GameScorekeeper CCO Marc Burroughes on esports wagering, regulation, crypto and the future of the industry

Published: Nov 29, 2021 - Last Updated: Nov 30, 2021

You may recall that last week, we reported on how GameScorekeeper feel that the future for esports betting may look very different to the types of betting we see today.

This is a very important topic and one that we felt required further investigation, so we contacted GameScorekeeper’s CCO Marc Burroughes and he kindly agreed to answer some of our questions about his standpoint on esports betting new trends and regulations.

However, we also looked a little more in-depth about the future of the industry as a whole, touching on the issue of the role of cryptocurrency and digital currency within the world of esports, which types of esports titles will be the most popular for people to bet on when they join an esports sportsbook in the future and what are the main issues facing esports betting providers currently as they look to provide the betting opportunities of tomorrow?

Let’s take a look at the interview in full now to see exactly what Mr Burroughes feels are going to be the key issues within the industry moving forward starting with the question that is perhaps the most burning issue facing companies competing in the burgeoning esports betting industry.

Gamescorekeeper interview

What’s the biggest challenge you see when it comes to esports wagering?

MB – The big challenge is how to reach and appeal to the emerging esports audience while managing existing revenue growth expectations from other areas.

We believe you need a very different product from what’s available today to be successful in this space. The offering needs to be much more tailored to the esports fan but also still be suitable for existing esports bettors.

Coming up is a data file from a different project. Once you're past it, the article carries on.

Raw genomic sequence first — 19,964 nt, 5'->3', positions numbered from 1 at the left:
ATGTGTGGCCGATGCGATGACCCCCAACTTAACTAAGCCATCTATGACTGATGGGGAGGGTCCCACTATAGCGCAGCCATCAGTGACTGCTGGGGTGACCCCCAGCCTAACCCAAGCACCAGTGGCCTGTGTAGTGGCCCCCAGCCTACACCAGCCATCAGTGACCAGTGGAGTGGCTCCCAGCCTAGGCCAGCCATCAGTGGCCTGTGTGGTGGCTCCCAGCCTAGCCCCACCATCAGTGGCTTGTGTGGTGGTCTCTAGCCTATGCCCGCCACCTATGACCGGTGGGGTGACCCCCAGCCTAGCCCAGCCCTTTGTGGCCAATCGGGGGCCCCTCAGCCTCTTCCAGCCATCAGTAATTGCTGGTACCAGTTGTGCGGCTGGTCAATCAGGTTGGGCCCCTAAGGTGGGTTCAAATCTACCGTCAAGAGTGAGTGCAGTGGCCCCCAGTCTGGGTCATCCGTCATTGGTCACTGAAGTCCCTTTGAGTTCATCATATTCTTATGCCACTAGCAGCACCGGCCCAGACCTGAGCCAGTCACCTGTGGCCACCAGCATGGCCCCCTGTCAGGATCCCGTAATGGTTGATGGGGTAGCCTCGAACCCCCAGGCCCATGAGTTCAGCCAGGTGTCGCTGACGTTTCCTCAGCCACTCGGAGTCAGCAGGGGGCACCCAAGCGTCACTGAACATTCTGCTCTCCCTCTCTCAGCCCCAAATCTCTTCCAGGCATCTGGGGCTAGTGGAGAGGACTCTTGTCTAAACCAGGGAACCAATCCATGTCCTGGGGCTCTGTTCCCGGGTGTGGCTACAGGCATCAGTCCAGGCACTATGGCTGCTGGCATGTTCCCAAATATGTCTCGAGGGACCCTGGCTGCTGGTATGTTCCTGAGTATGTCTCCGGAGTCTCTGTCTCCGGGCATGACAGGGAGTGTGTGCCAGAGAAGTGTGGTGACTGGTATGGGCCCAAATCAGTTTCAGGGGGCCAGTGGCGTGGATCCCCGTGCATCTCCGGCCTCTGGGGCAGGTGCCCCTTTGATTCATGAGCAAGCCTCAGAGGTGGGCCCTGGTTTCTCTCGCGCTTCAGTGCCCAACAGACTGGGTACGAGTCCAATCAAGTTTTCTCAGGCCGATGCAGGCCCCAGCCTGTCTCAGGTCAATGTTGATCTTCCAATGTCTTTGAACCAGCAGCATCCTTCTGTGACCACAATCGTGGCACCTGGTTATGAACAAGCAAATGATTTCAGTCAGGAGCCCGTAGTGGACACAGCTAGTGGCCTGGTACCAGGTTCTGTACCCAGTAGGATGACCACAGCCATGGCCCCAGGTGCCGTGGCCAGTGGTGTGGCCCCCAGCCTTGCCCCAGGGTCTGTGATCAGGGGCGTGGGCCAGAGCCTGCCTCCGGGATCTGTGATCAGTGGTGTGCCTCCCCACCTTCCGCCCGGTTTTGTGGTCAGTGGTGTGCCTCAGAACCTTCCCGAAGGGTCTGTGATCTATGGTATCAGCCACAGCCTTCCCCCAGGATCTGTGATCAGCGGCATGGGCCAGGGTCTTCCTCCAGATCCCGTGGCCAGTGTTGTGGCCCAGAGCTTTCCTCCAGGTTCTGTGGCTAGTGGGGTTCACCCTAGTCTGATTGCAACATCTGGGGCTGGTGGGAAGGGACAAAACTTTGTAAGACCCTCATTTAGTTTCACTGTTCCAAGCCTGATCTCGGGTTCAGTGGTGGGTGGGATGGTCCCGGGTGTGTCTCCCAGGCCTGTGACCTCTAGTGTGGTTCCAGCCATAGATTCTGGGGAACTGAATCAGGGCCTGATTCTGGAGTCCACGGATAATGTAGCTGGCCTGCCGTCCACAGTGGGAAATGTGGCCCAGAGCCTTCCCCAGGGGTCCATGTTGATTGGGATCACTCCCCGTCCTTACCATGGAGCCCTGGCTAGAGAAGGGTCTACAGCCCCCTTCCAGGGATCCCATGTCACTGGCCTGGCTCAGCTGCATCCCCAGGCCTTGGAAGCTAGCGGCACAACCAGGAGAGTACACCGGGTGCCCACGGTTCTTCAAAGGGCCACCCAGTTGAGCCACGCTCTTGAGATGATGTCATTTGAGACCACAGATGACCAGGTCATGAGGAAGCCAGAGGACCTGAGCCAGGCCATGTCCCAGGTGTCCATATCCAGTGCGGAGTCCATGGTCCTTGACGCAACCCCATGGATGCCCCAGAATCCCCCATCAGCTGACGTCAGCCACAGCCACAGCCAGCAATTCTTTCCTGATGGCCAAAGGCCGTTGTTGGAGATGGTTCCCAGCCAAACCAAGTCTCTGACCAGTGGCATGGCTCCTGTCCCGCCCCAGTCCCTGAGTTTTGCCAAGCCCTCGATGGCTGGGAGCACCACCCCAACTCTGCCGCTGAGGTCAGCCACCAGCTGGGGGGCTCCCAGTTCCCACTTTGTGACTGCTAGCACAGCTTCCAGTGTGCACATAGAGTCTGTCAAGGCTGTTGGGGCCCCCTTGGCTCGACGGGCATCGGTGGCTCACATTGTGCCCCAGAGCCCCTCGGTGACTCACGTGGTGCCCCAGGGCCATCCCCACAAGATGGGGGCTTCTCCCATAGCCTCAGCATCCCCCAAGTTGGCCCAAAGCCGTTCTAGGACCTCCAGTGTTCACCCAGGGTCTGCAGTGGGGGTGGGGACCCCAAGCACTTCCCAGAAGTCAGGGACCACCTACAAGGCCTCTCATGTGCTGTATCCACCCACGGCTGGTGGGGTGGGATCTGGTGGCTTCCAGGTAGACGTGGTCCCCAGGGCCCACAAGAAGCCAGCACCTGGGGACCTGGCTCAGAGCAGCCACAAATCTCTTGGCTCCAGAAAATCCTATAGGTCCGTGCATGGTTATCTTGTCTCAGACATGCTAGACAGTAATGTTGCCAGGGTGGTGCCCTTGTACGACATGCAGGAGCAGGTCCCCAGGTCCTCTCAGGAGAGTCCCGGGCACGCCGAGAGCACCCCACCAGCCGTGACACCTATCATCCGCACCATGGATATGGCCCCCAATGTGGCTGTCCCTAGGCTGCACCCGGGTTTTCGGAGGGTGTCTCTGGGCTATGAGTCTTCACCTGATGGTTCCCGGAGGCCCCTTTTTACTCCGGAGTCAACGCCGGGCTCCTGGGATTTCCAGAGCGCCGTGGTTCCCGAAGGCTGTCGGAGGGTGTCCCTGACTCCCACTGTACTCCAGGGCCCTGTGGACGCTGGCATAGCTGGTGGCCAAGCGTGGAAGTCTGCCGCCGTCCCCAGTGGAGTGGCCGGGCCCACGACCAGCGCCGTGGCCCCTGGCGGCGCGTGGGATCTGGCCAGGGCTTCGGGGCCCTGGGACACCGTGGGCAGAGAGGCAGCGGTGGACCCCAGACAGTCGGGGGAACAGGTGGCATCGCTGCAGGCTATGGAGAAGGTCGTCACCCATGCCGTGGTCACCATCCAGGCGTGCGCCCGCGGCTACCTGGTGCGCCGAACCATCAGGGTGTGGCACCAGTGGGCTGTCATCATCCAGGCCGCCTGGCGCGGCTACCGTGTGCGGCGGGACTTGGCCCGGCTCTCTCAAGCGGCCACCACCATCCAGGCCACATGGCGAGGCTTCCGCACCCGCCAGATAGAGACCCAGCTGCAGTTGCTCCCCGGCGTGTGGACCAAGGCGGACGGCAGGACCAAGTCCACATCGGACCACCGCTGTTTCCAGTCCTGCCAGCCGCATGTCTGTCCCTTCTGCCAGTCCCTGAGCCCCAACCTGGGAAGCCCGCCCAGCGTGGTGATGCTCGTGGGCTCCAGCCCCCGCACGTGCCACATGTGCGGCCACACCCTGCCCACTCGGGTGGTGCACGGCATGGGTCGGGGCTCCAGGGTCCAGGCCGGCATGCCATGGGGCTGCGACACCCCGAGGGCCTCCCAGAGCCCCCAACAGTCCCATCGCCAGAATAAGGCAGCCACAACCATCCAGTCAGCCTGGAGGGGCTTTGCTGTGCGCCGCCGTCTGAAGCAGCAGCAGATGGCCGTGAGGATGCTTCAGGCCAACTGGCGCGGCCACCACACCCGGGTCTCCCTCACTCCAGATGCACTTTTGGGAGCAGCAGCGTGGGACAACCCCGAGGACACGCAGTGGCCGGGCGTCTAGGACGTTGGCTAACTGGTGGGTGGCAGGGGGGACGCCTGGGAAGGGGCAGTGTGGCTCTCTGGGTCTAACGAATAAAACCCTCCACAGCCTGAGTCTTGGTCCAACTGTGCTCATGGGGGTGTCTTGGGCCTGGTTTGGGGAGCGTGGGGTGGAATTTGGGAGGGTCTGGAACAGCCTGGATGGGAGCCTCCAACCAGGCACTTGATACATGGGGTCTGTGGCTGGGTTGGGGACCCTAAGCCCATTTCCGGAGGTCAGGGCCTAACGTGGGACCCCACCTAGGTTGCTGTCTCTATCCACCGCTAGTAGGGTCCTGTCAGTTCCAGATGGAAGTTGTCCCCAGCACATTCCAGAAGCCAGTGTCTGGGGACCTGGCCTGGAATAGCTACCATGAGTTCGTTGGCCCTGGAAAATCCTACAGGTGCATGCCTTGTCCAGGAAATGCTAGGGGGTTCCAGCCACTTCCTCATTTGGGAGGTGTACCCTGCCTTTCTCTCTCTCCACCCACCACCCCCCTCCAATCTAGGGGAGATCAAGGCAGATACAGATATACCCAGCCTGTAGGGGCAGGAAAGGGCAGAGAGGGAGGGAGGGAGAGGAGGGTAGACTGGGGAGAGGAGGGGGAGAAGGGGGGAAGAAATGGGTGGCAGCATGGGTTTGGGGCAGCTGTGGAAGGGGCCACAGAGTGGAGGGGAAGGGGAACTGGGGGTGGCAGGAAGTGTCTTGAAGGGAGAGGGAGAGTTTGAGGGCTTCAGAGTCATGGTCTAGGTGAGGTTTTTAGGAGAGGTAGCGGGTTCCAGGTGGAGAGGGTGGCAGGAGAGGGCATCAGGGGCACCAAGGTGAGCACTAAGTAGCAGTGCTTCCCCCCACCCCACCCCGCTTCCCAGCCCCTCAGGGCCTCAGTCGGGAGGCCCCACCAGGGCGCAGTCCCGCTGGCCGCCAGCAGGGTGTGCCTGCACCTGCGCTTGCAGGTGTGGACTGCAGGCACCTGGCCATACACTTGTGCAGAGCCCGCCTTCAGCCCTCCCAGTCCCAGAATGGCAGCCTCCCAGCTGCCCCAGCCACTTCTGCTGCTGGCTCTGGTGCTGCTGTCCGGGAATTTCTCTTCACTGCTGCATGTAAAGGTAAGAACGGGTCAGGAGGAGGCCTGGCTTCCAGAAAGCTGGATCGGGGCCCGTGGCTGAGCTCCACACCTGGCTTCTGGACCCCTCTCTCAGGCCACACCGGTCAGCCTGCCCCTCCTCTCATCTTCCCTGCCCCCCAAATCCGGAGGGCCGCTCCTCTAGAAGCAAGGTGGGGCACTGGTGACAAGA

Achieving this is not an easy task for the established sports betting operators, especially when the level of investment is higher than the revenues currently being generated by esports wagering. The ROI is likely to be realised further down the line so it’s a hard sell with internal stakeholders.

It requires a clear product strategy, a vision which is supported by senior management and then of course a budget, resources, and in-house expertise such as traders who understand the nuances of the individual games.

This is likely to take time unless the strategy is to enter the market through acquisition.

How do you see the market evolving in the coming years?

MB – Over time we expect the market to become more sophisticated and for the wagering industry to have a better understanding of the esports ecosystem and audience.  In most cases, esports is currently thrown into a betting product which isn’t optimised for the esports enthusiast. In the coming years, with greater knowledge and in-house expertise, there will be a greater understanding of which game titles are suitable for the regions operated in, the differences between the audience for these game titles and regions and what type of wagering markets are needed to provide an engaging and entertaining experience.

As the esports industry matures, we should see more professionally run tournaments across a greater number of game titles, offering a consistent number of high-quality events which attract, retain and engage with fans. This should help the esports wagering industry, making betting on these events more credible. By having events consistently running, encourages potential bettors to build wagering on esports events into their regular routine, just like we see across traditional sports such as Premiership football etc.